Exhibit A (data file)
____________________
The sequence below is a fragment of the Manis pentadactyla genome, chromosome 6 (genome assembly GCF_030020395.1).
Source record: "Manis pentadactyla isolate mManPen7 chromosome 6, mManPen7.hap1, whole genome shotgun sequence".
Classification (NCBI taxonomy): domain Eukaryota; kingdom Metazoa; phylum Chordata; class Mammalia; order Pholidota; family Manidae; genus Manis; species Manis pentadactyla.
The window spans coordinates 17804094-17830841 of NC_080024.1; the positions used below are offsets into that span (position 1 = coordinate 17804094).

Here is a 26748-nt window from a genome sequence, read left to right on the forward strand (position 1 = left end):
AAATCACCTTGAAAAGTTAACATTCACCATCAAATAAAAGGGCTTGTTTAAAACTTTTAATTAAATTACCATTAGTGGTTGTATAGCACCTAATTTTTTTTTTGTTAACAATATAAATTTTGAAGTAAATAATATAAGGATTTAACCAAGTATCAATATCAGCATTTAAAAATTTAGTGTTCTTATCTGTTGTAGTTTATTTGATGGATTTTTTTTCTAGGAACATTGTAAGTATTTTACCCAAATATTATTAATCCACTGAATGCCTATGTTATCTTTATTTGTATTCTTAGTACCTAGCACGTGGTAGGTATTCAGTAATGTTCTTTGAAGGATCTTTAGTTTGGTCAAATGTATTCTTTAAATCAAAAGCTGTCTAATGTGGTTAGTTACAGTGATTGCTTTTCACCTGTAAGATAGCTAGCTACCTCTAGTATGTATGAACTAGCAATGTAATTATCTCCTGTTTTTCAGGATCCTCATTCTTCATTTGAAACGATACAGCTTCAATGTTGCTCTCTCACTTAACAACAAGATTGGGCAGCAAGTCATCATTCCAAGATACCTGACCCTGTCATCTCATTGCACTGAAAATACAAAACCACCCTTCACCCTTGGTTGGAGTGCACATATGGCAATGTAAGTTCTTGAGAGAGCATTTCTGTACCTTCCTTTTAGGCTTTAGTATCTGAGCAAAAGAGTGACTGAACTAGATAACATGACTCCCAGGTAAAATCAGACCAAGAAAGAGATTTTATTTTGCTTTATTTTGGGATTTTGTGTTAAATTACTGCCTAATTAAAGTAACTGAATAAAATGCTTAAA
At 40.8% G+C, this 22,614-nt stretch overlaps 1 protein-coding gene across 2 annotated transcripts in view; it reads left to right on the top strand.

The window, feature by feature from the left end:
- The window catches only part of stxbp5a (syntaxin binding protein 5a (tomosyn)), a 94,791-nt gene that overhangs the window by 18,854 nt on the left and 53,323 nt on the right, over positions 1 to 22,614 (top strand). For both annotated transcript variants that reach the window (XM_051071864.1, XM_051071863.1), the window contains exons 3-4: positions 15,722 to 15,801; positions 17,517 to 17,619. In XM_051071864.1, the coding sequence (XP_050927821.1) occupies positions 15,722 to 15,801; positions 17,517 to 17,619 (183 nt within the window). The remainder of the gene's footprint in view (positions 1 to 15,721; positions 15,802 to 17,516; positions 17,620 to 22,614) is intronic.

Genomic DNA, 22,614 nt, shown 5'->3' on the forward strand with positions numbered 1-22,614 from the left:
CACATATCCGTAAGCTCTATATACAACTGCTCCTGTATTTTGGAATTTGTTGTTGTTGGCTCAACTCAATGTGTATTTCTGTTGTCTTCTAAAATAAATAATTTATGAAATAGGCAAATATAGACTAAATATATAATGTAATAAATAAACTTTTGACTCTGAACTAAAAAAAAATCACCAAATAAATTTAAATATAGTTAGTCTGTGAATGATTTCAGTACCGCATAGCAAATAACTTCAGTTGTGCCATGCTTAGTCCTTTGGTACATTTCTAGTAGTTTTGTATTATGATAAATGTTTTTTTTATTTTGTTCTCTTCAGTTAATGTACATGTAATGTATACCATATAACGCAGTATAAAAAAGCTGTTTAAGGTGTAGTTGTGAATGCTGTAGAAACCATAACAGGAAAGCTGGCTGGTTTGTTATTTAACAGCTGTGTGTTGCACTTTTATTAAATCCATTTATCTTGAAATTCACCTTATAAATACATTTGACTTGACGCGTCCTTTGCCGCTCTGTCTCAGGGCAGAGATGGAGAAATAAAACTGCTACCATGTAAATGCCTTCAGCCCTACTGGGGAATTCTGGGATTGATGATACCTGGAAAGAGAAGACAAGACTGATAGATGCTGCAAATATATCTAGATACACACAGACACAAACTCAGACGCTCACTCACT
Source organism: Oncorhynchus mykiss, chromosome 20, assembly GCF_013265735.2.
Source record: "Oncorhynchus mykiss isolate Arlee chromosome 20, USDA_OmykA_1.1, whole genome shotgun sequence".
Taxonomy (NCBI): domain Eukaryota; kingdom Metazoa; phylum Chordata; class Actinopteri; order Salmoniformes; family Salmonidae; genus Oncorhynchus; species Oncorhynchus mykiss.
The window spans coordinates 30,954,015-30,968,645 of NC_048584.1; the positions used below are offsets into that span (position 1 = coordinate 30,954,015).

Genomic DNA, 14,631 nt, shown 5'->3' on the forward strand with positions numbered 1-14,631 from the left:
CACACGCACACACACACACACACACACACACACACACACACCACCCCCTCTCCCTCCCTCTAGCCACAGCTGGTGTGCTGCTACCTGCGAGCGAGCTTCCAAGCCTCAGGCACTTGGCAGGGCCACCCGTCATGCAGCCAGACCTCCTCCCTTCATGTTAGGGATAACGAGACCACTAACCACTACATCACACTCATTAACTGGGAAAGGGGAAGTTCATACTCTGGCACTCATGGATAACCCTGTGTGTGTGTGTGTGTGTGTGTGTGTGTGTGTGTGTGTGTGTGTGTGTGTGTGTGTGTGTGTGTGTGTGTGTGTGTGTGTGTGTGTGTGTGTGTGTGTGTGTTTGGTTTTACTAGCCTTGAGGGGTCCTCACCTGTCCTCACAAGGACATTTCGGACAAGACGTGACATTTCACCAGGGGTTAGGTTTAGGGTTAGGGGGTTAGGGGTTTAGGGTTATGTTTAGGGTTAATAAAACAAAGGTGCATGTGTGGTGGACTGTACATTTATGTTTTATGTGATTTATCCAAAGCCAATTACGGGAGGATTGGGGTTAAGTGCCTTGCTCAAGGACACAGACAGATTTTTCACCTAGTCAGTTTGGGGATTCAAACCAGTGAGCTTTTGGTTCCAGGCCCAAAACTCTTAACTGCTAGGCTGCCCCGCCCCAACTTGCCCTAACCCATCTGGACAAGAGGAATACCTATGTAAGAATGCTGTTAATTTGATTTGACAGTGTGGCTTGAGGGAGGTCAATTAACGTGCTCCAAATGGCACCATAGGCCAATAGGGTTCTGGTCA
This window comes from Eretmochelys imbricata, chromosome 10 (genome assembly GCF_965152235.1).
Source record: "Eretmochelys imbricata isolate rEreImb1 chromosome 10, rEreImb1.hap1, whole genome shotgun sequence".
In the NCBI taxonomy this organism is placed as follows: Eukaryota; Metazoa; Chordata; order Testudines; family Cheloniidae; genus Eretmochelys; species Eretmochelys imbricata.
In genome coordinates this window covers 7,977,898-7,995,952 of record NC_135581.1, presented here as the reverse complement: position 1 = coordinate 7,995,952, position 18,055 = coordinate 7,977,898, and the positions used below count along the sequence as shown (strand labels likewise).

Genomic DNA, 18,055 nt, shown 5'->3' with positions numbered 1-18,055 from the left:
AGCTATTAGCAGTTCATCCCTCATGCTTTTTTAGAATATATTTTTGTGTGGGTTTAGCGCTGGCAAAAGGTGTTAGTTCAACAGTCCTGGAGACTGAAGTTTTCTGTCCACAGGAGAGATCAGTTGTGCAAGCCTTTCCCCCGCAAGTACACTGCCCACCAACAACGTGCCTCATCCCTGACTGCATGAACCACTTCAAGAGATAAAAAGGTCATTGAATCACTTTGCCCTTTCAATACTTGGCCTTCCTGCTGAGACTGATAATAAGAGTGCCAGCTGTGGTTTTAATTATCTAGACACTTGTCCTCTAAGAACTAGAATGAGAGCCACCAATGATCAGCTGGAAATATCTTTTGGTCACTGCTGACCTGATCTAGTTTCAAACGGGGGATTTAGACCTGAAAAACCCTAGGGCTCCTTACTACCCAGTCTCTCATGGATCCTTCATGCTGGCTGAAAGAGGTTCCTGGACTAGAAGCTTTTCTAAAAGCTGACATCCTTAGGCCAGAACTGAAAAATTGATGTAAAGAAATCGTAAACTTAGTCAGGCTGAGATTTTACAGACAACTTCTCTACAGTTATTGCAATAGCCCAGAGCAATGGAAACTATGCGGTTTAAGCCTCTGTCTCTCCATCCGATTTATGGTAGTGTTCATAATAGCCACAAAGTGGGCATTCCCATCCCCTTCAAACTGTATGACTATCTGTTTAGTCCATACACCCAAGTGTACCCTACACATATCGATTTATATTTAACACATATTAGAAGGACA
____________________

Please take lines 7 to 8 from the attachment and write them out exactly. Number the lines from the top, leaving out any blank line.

At 40.8% G+C, this 22,614-nt stretch overlaps 1 protein-coding gene across 2 annotated transcripts in view; it reads left to right on the top strand.

The window, feature by feature from the left end: